By Pete Zimowsky The Idaho Statesman
Fishing’s getting pretty personal — as in personal fishing craft.
Innovations rise to the surface every year as boat builders figure out new ways to make it easier to stand up and cast, store fishing gear and get to those hard-to-reach hot fishing spots.
Fishing kayaks and pontoon-style boats have continually grown in popularity during the decade, and the combinations of boat design and accessories are as mind boggling as trying to get a stubborn largemouth to hit a spinnerbait.
Even though a lot of the fishing boats look like kayaks, they are more stable, so you don’t have to worry about doing an Eskimo roll or wet exit as in whitewater kayaks.
The boats also allow anglers to get places where they can’t on foot or with a motor boat.
There’s even one that looks like a cross between a float tube and a stand-up paddle board.
Jackson Kayaks’ Coosa is designed for fishing on a slow-moving river.
The kayak, just under 12 feet long, has a slight rocker (ends rise up) for maneuvering in moving water. The maneuverability doesn’t sacrifice stability.
It is designed for stand-up fishing, but the up-and-down adjustable lawn-chair-style seat can keep you high enough for sight fishing while sitting.
Lower the chair for more stability in running rapids.
Other features include paddle and rod holders, which offer quick access. Although is it a full-blown fishing kayak, it only weighs 70 pounds. Cost: $1,200 to $1,250.
The Hobie Mirage Pro Angler 12 is one stout fishing machine. It’s designed for everything: lakes, rivers and even open ocean.
The boat is 12 feet long and weighs 120 pounds.
The weight offers stability with a 500-pound capacity. (You might think about a kayak cart for hauling it to the water).
It’s hands-free fishing because of the kayak’s pedal-drive system, and you won’t miss setting the hook while steering. It has one-hand rudder control.
A leaning bar (extra $200) makes it easier to stand up and fish, although you don’t need it. The boat is stable. Other goodies: rod holders to store four rods horizontally and two vertically; and a four-way adjustable seat with lumbar support. Cost: $2,899.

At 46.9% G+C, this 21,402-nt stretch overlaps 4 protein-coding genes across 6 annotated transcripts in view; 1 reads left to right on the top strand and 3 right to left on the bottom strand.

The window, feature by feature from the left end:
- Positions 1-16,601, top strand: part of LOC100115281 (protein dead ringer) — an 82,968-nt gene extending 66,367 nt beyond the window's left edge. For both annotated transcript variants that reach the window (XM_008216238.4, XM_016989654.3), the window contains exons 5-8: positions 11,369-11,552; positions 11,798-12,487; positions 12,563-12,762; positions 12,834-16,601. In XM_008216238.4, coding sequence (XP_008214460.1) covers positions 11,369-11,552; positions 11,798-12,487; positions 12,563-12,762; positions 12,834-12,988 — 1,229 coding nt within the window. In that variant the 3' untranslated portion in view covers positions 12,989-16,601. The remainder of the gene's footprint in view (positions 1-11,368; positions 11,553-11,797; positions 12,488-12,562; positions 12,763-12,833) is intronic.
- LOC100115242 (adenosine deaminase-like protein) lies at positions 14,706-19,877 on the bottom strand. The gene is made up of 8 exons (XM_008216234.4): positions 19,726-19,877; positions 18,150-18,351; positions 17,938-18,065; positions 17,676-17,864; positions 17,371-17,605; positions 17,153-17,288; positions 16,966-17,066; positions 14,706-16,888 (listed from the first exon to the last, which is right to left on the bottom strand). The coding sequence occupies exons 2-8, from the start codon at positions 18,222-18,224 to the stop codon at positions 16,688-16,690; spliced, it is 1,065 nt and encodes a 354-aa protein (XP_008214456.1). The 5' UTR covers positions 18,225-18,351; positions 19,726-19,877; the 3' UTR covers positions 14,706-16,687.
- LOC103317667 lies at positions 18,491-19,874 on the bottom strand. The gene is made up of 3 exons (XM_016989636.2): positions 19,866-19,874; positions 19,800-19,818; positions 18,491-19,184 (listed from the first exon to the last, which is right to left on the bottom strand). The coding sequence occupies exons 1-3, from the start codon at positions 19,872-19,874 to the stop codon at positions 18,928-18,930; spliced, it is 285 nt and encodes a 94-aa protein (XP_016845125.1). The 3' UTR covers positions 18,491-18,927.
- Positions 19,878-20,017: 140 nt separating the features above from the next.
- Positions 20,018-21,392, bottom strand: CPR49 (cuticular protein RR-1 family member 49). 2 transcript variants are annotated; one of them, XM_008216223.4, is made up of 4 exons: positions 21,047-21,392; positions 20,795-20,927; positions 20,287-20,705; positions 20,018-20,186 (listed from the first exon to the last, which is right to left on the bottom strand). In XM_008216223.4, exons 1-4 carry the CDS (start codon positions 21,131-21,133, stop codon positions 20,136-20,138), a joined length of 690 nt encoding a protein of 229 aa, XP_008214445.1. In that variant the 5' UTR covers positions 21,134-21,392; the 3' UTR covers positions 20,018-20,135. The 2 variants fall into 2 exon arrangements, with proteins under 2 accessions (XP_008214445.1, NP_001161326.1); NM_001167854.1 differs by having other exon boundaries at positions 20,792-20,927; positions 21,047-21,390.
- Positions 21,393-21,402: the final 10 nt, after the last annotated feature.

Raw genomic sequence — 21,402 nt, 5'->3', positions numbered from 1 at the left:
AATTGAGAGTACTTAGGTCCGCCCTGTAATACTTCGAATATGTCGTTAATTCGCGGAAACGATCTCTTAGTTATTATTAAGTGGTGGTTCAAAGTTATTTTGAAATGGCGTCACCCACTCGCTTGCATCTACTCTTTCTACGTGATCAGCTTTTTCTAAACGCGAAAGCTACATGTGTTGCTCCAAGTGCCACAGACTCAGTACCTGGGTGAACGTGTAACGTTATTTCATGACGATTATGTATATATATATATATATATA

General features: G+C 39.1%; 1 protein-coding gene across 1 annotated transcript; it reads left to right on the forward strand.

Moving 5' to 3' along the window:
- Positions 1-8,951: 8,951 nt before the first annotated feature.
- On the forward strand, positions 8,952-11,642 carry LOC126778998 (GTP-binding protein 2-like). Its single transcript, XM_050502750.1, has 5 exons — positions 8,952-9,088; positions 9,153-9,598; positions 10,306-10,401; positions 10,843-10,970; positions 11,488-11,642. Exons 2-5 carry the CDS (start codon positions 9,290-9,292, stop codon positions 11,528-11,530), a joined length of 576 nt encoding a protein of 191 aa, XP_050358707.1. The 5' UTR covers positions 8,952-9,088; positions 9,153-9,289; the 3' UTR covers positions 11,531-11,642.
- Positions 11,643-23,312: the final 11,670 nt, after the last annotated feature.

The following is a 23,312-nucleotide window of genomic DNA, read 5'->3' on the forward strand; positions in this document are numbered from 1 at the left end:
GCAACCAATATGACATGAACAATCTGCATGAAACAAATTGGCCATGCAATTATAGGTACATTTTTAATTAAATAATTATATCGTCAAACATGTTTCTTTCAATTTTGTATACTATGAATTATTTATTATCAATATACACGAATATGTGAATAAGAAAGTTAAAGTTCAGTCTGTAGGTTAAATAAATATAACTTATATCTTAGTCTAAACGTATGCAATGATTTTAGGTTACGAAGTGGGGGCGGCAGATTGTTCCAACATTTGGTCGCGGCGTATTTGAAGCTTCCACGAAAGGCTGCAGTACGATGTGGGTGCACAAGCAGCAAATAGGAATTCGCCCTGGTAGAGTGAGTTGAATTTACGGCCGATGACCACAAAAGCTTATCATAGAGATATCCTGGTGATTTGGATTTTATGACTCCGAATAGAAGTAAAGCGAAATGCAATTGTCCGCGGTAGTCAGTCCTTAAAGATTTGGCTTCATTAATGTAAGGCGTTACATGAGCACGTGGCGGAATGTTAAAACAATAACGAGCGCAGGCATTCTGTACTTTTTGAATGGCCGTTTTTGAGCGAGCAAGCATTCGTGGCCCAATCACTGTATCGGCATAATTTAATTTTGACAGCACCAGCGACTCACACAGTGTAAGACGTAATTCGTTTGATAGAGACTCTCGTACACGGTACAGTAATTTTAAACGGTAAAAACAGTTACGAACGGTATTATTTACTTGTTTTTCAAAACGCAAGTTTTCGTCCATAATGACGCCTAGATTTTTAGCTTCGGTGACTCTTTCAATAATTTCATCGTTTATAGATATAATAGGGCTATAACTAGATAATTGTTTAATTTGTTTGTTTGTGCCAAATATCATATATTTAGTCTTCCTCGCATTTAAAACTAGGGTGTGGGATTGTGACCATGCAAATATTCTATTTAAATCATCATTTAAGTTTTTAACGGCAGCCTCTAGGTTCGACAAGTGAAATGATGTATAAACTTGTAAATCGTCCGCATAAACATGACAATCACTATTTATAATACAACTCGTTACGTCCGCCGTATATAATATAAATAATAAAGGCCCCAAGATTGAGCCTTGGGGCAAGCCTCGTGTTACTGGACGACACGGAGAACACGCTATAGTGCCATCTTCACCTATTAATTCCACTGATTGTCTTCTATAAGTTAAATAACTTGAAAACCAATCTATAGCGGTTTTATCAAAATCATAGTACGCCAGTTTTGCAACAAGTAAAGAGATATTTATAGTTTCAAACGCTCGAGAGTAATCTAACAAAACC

Dave Scadden’s 2015 Outlaw Fuzion is probably the craziest-looking fishing craft around. You can stand up and fish and even shoot rapids.
Dave Scadden has been inventing and designing pontoon boats since the late ’80s.
The low profile offers good handling in the wind and also makes the boat easy to carry and store.
It is 8 feet long, weighs 28 pounds and has an 800-pound capacity. It can be propelled with fins, oars, motor or stand-up paddling, and deflates and rolls up to the size of a sleeping bag for easy travel. Cost: $1,199.
Outcast’s Osg Stealth Pro, is an 8-foot boat designed for anglers who want a lightweight craft that will take on tough water.
It is made with urethane bladders, whitewater-quality valves and a durable PVC shell. Since it only weighs 35 pounds, you can throw it in the back of the pickup truck or blow it up and launch at the put-in.
It features a low profile for fin kicking and a rockered tube for rowing on the river. It has a gear system that incorporates PVC sleeves with a movable base that accepts cargo pockets, rod holders and an anchor. Cost: $999 .
Outcast’s PAC 900 is a 9-foot pontoon boat with rocker to fish rivers with rapids. It’s large enough for overnight trips on a river but can also be used on lakes.
It’s small enough to be maneuvered by fin kicking if you don’t want to use the oars. The inflatable has heavy-duty PVC, urethane bladders and a simple lightweight aluminum frame. Weight: 54 pounds. Cost: $1,399.